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Let [itex]R[/itex] be a local ring with maximal ideal [itex]J[/itex]. Let [itex]M[/itex] be a finitely generated [itex]R[/itex]-module, and let [itex]V=M/JM[/itex]. Then if [itex]\{x_1+JM,...,x_n+JM\}[/itex] is a basis for [itex]V[/itex] over [itex]R/J[/itex], then [itex]\{x_1, ... , x_n\}[/itex] is a minimal set of generators for [itex]M[/itex].

Let [itex]N=\sum_{i=1}^n Rx_i[/itex]. Since [itex]x_i + JM[/itex] generate [itex]V=M/JM[/itex], we have [itex]M=N+JM[/itex]...(the proof continues)

Something in this proof is making me feel uncomfortable. Why is it true that [itex]M=N+JM[/itex]? I understand that any element of [itex]N+JM[/itex] is of course an element of [itex]M[/itex]. Also if [itex]m \in M[/itex], we have [itex]m + 0 \in M+JM[/itex]. Since the [itex]x_i +JM[/itex] generate [itex]M/JM[/itex], we (obviously) have [itex]m \in N+JM[/itex].

But then we also have [itex]M=M+JM[/itex], right? Because for [itex]m \in M[/itex], we have [itex]m + 0 \in JM[/itex]. Since elements of [itex]M[/itex] and [itex]JM[/itex] are obviously contained in [itex]M[/itex], their sum [itex]M+JM[/itex] must also be contained in [itex]M[/itex]. This means that [itex]M = M + JM[/itex]. But does this not imply that [itex]M/JM = M[/itex]? Because elements of [itex]M/JM[/itex] are of the form [itex]m+JM[/itex] for [itex]m \in M[/itex], right?

This theorem (and proof) is from (0.3.4) Proposition in here [http://www.math.uiuc.edu/~r-ash/ComAlg/ComAlg0.pdf] [Broken][1]

[1]: http://www.math.uiuc.edu/~r-ash/ComAlg/ComAlg0.pdf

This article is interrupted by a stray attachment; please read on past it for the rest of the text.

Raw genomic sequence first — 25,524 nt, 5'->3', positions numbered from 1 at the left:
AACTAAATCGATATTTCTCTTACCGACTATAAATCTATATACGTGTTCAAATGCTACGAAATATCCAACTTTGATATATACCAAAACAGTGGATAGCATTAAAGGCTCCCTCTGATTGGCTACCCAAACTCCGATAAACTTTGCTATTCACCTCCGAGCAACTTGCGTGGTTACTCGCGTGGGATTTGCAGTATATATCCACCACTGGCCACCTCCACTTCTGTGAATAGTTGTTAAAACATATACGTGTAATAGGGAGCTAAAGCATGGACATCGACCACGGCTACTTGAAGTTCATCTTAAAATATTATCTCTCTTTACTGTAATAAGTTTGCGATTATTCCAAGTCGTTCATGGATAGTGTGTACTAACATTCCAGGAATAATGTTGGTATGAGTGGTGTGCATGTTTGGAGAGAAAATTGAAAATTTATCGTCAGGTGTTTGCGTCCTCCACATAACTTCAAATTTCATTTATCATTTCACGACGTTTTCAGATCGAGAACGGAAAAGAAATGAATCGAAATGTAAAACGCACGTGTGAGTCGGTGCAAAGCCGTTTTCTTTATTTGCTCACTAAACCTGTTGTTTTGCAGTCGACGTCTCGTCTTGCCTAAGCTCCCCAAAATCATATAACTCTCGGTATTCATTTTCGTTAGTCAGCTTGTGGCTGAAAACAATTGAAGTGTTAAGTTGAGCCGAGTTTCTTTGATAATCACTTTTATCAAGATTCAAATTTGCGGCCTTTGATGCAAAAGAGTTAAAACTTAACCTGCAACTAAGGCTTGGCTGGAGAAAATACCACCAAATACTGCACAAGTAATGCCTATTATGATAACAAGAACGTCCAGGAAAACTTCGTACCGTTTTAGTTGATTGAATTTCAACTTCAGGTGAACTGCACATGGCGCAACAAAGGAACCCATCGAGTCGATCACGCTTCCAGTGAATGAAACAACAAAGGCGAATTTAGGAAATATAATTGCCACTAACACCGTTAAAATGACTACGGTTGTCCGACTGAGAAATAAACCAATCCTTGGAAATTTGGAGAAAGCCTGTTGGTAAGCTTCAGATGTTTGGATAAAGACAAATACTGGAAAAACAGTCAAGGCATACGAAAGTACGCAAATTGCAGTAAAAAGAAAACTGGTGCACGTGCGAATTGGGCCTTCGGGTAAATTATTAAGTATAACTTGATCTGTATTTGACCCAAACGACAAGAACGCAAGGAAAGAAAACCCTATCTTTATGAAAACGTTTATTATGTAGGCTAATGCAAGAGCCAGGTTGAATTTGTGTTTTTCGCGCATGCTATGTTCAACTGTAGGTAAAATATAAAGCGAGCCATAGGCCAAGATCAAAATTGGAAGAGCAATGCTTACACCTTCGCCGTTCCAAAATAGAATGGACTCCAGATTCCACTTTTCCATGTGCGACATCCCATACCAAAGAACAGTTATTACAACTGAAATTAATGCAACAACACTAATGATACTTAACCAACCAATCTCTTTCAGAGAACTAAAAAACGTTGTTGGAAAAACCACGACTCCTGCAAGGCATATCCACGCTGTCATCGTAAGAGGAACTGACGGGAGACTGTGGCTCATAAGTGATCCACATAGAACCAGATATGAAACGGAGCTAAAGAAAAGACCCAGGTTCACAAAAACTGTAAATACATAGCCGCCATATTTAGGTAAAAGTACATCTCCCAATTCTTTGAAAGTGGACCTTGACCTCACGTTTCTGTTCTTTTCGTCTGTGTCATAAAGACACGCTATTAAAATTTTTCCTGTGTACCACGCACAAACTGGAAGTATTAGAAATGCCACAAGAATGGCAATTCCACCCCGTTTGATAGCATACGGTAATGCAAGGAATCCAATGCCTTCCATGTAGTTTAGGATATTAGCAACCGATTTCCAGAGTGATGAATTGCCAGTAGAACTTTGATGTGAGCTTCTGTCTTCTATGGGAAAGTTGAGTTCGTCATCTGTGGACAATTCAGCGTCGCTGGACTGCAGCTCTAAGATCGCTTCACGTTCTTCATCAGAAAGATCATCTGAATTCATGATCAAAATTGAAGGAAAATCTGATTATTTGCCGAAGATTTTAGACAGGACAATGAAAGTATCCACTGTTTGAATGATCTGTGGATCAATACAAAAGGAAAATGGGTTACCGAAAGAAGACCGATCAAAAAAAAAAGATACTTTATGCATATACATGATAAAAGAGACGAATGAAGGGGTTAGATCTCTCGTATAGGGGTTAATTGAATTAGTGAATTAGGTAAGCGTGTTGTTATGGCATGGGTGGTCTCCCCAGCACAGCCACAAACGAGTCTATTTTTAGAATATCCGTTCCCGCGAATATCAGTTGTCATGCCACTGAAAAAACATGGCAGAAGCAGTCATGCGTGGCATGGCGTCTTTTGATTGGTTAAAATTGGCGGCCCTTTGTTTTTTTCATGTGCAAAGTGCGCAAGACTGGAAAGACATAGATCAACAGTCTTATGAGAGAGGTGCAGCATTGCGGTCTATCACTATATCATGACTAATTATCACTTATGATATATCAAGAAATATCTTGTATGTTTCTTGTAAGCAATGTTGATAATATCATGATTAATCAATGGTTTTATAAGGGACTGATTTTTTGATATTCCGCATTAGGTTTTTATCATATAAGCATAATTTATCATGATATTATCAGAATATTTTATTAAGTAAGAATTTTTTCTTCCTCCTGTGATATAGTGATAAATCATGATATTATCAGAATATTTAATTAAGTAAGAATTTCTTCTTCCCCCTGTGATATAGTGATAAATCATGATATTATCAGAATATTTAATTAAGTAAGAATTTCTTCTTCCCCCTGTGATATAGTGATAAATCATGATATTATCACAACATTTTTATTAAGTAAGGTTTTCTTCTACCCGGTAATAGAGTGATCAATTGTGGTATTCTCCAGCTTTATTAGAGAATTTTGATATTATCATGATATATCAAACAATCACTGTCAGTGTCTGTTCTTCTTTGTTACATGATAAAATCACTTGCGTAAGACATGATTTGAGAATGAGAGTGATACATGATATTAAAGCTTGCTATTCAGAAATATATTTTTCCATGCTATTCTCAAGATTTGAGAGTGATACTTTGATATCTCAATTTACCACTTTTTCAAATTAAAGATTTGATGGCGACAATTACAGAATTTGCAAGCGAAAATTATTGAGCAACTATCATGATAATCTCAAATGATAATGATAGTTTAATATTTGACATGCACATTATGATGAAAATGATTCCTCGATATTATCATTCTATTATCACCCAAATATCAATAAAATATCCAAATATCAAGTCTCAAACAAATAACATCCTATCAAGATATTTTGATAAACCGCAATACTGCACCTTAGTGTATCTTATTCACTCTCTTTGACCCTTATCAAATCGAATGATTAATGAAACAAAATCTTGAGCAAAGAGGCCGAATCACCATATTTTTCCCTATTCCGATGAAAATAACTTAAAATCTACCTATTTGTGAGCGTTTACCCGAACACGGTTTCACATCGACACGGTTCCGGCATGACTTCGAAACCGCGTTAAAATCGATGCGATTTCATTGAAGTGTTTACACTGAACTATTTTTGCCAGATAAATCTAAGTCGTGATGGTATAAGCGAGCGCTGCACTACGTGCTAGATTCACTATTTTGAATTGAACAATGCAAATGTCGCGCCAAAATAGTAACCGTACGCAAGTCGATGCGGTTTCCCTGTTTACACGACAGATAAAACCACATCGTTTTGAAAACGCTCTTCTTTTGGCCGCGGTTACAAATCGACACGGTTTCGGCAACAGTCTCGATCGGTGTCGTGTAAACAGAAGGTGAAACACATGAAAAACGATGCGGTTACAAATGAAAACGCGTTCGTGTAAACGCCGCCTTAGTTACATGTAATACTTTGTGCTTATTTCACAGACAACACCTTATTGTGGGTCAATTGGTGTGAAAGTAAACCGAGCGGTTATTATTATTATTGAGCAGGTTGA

**Proof**Let [itex]N=\sum_{i=1}^n Rx_i[/itex]. Since [itex]x_i + JM[/itex] generate [itex]V=M/JM[/itex], we have [itex]M=N+JM[/itex]...(the proof continues)

**Question**Something in this proof is making me feel uncomfortable. Why is it true that [itex]M=N+JM[/itex]? I understand that any element of [itex]N+JM[/itex] is of course an element of [itex]M[/itex]. Also if [itex]m \in M[/itex], we have [itex]m + 0 \in M+JM[/itex]. Since the [itex]x_i +JM[/itex] generate [itex]M/JM[/itex], we (obviously) have [itex]m \in N+JM[/itex].

But then we also have [itex]M=M+JM[/itex], right? Because for [itex]m \in M[/itex], we have [itex]m + 0 \in JM[/itex]. Since elements of [itex]M[/itex] and [itex]JM[/itex] are obviously contained in [itex]M[/itex], their sum [itex]M+JM[/itex] must also be contained in [itex]M[/itex]. This means that [itex]M = M + JM[/itex]. But does this not imply that [itex]M/JM = M[/itex]? Because elements of [itex]M/JM[/itex] are of the form [itex]m+JM[/itex] for [itex]m \in M[/itex], right?

This theorem (and proof) is from (0.3.4) Proposition in here [http://www.math.uiuc.edu/~r-ash/ComAlg/ComAlg0.pdf] [Broken][1]

[1]: http://www.math.uiuc.edu/~r-ash/ComAlg/ComAlg0.pdf

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